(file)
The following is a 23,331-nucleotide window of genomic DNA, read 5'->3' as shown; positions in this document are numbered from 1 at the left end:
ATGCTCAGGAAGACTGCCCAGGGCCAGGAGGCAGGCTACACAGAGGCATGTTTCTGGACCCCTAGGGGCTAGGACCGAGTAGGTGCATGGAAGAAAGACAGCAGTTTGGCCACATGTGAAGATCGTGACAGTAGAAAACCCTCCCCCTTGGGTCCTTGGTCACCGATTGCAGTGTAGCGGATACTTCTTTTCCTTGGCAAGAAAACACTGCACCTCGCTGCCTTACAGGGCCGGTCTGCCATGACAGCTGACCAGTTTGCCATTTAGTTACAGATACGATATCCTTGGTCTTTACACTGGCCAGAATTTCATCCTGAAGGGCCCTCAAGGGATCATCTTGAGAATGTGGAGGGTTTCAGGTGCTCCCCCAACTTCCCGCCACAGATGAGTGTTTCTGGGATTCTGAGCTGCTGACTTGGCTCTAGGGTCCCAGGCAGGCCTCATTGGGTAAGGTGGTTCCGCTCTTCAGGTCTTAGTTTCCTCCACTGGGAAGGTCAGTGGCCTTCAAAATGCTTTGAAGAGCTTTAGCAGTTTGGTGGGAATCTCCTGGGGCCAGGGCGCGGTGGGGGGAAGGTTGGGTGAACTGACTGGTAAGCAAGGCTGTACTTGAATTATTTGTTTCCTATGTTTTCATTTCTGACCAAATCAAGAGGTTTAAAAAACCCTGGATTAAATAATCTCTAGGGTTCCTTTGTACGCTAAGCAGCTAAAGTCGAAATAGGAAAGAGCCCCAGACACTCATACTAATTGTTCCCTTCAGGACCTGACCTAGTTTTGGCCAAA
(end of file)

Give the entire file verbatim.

The following is a 23,331-nucleotide window of genomic DNA, read 5'->3' as shown; positions in this document are numbered from 1 at the left end:
ATGCTCAGGAAGACTGCCCAGGGCCAGGAGGCAGGCTACACAGAGGCATGTTTCTGGACCCCTAGGGGCTAGGACCGAGTAGGTGCATGGAAGAAAGACAGCAGTTTGGCCACATGTGAAGATCGTGACAGTAGAAAACCCTCCCCCTTGGGTCCTTGGTCACCGATTGCAGTGTAGCGGATACTTCTTTTCCTTGGCAAGAAAACACTGCACCTCGCTGCCTTACAGGGCCGGTCTGCCATGACAGCTGACCAGTTTGCCATTTAGTTACAGATACGATATCCTTGGTCTTTACACTGGCCAGAATTTCATCCTGAAGGGCCCTCAAGGGATCATCTTGAGAATGTGGAGGGTTTCAGGTGCTCCCCCAACTTCCCGCCACAGATGAGTGTTTCTGGGATTCTGAGCTGCTGACTTGGCTCTAGGGTCCCAGGCAGGCCTCATTGGGTAAGGTGGTTCCGCTCTTCAGGTCTTAGTTTCCTCCACTGGGAAGGTCAGTGGCCTTCAAAATGCTTTGAAGAGCTTTAGCAGTTTGGTGGGAATCTCCTGGGGCCAGGGCGCGGTGGGGGGAAGGTTGGGTGAACTGACTGGTAAGCAAGGCTGTACTTGAATTATTTGTTTCCTATGTTTTCATTTCTGACCAAATCAAGAGGTTTAAAAAACCCTGGATTAAATAATCTCTAGGGTTCCTTTGTACGCTAAGCAGCTAAAGTCGAAATAGGAAAGAGCCCCAGACACTCATACTAATTGTTCCCTTCAGGACCTGACCTAGTTTTGGCCAAA